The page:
United States of America, Plaintiff-appellee, v. Dexter A. Johnson, Defendant-appellant, 242 F.3d 707 (6th Cir. 2001)

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US Court of Appeals for the Sixth Circuit - 242 F.3d 707 (6th Cir. 2001)

Argued: February 1, 2001Decided and Filed: March 9, 2001


Appeal from the United States District Court for the Western District of Tennessee at Jackson: No. 99-10042, James D. Todd, District Judge.

John T. Fowlkes, ASSISTANT UNITED STATES ATTORNEY, Memphis, Tennessee, for Appellee.

Ralph A. Sivilla, OFFICE OF THE FEDERAL PUBLIC DEFENDER FOR THE WESTERN DISTRICT OF TENNESSEE, Memphis, Tennessee, for Appellant. John T. Fowlkes, ASSISTANT UNITED STATES ATTORNEY, Memphis, Tennessee, for Appellee.

Before: GUY, NORRIS, and SILER, Circuit Judges.

OPINION

ALAN E. NORRIS, Circuit Judge.


Defendant Dexter A. Johnson entered into a conditional guilty plea to one count of drug trafficking in violation of 21 U.S.C. § 841(a) (possession with intent to distribute). The plea agreement preserved his right to appeal the denial of his motion to suppress evidence seized in the course of a routine traffic stop. In order to resolve the question raised by the appeal, we must apply the holding of Whren v. United States, 517 U.S. 806 (1996), in the context of the motor vehicle laws of Tennessee, specifically Tenn. Code Ann. § 55-9-402 (lights required on motor vehicles). In light of Whren, we conclude that the police officers who initiated the traffic stop had probable cause to believe that defendant had violated the Tennesssee statute at issue. We therefore affirm the judgment of the district court.

On February 19, 1993, two officers of the Jackson, Tennessee police department were patrolling an area of the city where drug trafficking had been reported. In the course of their surveillance, they noticed an automobile driven by defendant circling in the area. They then observed that the vehicle had a broken taillight. Rather than pull the car over immediately, the officers followed it for approximately two miles before initiating the stop.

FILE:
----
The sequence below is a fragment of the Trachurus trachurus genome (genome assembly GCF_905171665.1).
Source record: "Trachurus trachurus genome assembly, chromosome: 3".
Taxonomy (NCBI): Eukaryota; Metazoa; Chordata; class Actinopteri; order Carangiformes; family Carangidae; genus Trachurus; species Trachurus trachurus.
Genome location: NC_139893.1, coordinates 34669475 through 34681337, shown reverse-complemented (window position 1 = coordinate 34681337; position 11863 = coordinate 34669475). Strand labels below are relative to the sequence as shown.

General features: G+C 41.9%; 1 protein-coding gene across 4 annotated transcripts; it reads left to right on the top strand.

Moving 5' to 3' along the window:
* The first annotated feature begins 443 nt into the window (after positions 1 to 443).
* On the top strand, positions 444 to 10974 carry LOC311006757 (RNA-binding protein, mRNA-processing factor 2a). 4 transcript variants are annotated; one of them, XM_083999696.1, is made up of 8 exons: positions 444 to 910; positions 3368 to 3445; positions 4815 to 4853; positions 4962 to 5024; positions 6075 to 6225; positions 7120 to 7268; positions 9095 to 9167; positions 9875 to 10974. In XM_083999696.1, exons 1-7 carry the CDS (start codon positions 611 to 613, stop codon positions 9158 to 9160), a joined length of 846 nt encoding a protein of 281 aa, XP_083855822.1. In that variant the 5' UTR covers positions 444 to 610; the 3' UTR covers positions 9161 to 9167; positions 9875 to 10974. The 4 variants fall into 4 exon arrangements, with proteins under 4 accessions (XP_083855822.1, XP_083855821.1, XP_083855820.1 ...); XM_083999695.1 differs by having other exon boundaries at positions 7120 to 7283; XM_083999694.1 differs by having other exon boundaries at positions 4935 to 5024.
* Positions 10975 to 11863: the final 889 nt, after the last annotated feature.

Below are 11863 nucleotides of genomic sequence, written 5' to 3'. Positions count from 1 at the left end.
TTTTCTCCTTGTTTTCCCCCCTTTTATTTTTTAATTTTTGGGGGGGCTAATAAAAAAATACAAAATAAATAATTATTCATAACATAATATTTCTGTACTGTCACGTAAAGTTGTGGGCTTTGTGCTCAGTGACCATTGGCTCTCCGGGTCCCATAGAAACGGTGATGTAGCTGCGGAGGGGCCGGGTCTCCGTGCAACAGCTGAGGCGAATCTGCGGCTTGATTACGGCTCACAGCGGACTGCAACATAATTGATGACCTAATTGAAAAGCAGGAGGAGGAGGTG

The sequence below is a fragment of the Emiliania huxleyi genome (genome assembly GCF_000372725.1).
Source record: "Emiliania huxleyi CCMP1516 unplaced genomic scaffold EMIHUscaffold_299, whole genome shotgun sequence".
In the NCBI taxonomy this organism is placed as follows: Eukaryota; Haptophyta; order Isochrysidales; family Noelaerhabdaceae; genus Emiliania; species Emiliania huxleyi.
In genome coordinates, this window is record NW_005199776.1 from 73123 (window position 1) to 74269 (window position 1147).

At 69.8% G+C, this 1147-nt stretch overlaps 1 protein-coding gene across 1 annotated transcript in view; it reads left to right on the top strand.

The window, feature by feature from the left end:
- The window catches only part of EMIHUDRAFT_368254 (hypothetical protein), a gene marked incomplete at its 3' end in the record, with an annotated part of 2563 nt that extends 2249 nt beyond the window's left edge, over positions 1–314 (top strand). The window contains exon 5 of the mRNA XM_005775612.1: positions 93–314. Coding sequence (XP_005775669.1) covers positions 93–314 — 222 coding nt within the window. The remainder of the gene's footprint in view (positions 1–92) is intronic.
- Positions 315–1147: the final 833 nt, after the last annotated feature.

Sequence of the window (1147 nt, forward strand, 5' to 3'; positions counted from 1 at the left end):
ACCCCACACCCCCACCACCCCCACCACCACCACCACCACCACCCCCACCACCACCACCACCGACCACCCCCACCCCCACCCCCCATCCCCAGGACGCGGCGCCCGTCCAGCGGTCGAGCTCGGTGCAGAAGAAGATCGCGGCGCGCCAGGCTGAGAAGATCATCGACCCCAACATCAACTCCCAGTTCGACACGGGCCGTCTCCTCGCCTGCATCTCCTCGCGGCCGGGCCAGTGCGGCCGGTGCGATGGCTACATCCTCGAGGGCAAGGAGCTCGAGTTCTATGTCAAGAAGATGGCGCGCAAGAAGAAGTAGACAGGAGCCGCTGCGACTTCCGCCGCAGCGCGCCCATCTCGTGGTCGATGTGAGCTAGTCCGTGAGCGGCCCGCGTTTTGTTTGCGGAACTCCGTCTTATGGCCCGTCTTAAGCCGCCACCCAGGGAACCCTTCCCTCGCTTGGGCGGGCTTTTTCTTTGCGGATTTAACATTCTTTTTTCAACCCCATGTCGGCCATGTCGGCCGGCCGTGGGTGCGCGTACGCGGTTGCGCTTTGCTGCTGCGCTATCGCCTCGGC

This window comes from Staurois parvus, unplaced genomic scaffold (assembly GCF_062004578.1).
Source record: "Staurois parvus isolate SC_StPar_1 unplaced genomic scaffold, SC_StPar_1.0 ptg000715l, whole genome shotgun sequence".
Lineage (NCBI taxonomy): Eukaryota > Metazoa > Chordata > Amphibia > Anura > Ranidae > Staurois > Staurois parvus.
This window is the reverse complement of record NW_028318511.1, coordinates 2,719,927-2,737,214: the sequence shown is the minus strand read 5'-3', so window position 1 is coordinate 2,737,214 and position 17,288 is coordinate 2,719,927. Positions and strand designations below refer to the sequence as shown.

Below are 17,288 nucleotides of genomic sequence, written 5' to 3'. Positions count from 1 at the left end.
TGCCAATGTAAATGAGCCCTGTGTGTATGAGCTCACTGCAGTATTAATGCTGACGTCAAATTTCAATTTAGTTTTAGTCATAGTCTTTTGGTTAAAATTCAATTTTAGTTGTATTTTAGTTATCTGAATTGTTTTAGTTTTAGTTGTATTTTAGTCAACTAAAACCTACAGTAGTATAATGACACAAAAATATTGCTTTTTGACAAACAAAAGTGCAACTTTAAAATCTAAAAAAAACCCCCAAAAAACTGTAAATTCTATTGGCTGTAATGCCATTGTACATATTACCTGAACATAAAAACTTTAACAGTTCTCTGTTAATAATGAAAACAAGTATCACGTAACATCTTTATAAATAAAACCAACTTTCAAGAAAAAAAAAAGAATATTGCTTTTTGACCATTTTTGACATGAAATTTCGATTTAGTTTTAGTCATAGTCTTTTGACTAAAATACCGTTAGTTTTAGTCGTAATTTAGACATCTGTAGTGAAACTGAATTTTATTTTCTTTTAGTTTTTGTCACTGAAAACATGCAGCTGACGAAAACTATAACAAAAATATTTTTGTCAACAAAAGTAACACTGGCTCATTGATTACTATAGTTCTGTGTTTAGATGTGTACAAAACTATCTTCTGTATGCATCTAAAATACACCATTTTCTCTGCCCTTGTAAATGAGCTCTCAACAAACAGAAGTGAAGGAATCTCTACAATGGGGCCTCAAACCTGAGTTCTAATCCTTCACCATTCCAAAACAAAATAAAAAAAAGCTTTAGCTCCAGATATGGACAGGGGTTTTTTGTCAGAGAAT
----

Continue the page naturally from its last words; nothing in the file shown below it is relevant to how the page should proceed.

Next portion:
Officer James Springfield testitified that he and his partner then approached the car and informed the driver, defendant Johnson, that "he had been stopped on a traffic violation of a busted taillight." According to Officer Springfield, " [b]efore I could even ask [defendant] for his license, he started reaching down in the console area of his vehicle." For safety reasons, the officer instructed defendant to step out of his car.

A subsequent check of defendant's driver's license revealed that it had been suspended. According to Officer Springfield, defendant "acted real nervous" when told that he would be placed under arrest; he also moved in a manner "as if he was trying to conceal something." A pat-down revealed crack cocaine in defendant's pocket; marijuana was found in the trunk of the car.

In addition to the testimony of Officer Springfield, photographs of the broken taillight were introduced during the suppression hearing and were reviewed by the district court, which characterized them in these terms: [C]ollective exhibit 1 clearly shows a broken taillight on the driver's side of this vehicle. Now, counsel has called it a cracked taillight, but this is more than a crack. This is a broken taillight with a piece of the red plastic missing.

The court then considered whether the officers had probable cause to stop a car with "a hole that big" in a taillight. After concluding that the officers had a reasonable basis to stop the vehicle, the court upheld the constitutionality of the subsequent search and seizure, relying upon Whren and United States v. Ferguson, 8 F.3d 385 (6th Cir. 1993) (en banc).

When considering the denial of a motion to suppress, we review the district court's findings of fact for clear error and its conclusions of law de novo. United States v. Navarro-Camacho, 186 F.3d 701, 705 (6th Cir. 1999). A factual finding will only be clearly erroneous when the reviewing court is left with the definite and firm conviction that a mistake has been committed. United States v. Ayen, 997 F.2d 1150, 1152 (6th Cir. 1993). Moreover, the evidence must be reviewed "in the light most likely to support the district court's decision." Navarro-Camacho, 186 F.3d at 705 (quoting United States v. Braggs, 23 F.3d 1047, 1049 (6th Cir.), cert. denied, 513 U.S. 907 (1994)).